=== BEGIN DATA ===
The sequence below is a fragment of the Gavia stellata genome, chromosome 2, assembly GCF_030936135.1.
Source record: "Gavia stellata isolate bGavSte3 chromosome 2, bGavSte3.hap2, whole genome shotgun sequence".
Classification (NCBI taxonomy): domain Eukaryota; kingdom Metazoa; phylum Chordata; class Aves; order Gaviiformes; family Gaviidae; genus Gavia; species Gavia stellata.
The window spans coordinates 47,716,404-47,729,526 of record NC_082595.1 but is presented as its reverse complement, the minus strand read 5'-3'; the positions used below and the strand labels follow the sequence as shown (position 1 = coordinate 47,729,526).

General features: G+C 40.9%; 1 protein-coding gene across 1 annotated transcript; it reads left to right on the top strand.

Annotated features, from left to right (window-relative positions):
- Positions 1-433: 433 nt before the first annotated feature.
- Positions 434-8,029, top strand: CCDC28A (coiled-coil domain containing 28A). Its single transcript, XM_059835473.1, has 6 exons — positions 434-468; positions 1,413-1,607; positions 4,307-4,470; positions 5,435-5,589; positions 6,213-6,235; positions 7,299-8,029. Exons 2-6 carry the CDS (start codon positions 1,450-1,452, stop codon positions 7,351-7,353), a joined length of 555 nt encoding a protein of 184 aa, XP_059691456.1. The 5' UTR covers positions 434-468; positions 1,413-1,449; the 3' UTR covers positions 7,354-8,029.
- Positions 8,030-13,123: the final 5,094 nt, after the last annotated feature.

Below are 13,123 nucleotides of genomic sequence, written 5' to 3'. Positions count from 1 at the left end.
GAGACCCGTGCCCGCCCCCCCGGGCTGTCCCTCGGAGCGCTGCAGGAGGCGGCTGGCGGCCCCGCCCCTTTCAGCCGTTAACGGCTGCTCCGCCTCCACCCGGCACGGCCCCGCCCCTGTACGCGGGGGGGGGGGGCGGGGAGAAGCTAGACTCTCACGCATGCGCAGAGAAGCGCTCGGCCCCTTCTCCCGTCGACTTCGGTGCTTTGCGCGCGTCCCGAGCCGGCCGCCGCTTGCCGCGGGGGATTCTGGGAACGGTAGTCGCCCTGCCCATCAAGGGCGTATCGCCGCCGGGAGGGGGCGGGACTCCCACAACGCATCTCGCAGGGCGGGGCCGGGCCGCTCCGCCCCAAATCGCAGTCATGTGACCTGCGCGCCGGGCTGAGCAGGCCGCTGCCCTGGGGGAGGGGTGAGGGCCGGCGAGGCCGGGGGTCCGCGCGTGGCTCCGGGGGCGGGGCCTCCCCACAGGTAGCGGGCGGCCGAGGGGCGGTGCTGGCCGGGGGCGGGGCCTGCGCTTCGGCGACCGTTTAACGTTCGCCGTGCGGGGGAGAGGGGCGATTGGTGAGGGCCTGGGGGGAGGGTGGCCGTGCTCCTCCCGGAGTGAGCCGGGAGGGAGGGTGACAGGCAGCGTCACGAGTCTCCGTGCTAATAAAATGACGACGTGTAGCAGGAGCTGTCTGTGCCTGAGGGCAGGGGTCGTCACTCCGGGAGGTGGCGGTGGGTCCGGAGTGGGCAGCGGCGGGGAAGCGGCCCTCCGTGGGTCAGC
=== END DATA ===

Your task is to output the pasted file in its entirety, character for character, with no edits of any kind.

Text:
The sequence below is a fragment of the Gavia stellata genome, chromosome 2, assembly GCF_030936135.1.
Source record: "Gavia stellata isolate bGavSte3 chromosome 2, bGavSte3.hap2, whole genome shotgun sequence".
Classification (NCBI taxonomy): domain Eukaryota; kingdom Metazoa; phylum Chordata; class Aves; order Gaviiformes; family Gaviidae; genus Gavia; species Gavia stellata.
The window spans coordinates 47,716,404-47,729,526 of record NC_082595.1 but is presented as its reverse complement, the minus strand read 5'-3'; the positions used below and the strand labels follow the sequence as shown (position 1 = coordinate 47,729,526).

General features: G+C 40.9%; 1 protein-coding gene across 1 annotated transcript; it reads left to right on the top strand.

Annotated features, from left to right (window-relative positions):
- Positions 1-433: 433 nt before the first annotated feature.
- Positions 434-8,029, top strand: CCDC28A (coiled-coil domain containing 28A). Its single transcript, XM_059835473.1, has 6 exons — positions 434-468; positions 1,413-1,607; positions 4,307-4,470; positions 5,435-5,589; positions 6,213-6,235; positions 7,299-8,029. Exons 2-6 carry the CDS (start codon positions 1,450-1,452, stop codon positions 7,351-7,353), a joined length of 555 nt encoding a protein of 184 aa, XP_059691456.1. The 5' UTR covers positions 434-468; positions 1,413-1,449; the 3' UTR covers positions 7,354-8,029.
- Positions 8,030-13,123: the final 5,094 nt, after the last annotated feature.

Below are 13,123 nucleotides of genomic sequence, written 5' to 3'. Positions count from 1 at the left end.
GAGACCCGTGCCCGCCCCCCCGGGCTGTCCCTCGGAGCGCTGCAGGAGGCGGCTGGCGGCCCCGCCCCTTTCAGCCGTTAACGGCTGCTCCGCCTCCACCCGGCACGGCCCCGCCCCTGTACGCGGGGGGGGGGGGCGGGGAGAAGCTAGACTCTCACGCATGCGCAGAGAAGCGCTCGGCCCCTTCTCCCGTCGACTTCGGTGCTTTGCGCGCGTCCCGAGCCGGCCGCCGCTTGCCGCGGGGGATTCTGGGAACGGTAGTCGCCCTGCCCATCAAGGGCGTATCGCCGCCGGGAGGGGGCGGGACTCCCACAACGCATCTCGCAGGGCGGGGCCGGGCCGCTCCGCCCCAAATCGCAGTCATGTGACCTGCGCGCCGGGCTGAGCAGGCCGCTGCCCTGGGGGAGGGGTGAGGGCCGGCGAGGCCGGGGGTCCGCGCGTGGCTCCGGGGGCGGGGCCTCCCCACAGGTAGCGGGCGGCCGAGGGGCGGTGCTGGCCGGGGGCGGGGCCTGCGCTTCGGCGACCGTTTAACGTTCGCCGTGCGGGGGAGAGGGGCGATTGGTGAGGGCCTGGGGGGAGGGTGGCCGTGCTCCTCCCGGAGTGAGCCGGGAGGGAGGGTGACAGGCAGCGTCACGAGTCTCCGTGCTAATAAAATGACGACGTGTAGCAGGAGCTGTCTGTGCCTGAGGGCAGGGGTCGTCACTCCGGGAGGTGGCGGTGGGTCCGGAGTGGGCAGCGGCGGGGAAGCGGCCCTCCGTGGGTCAGC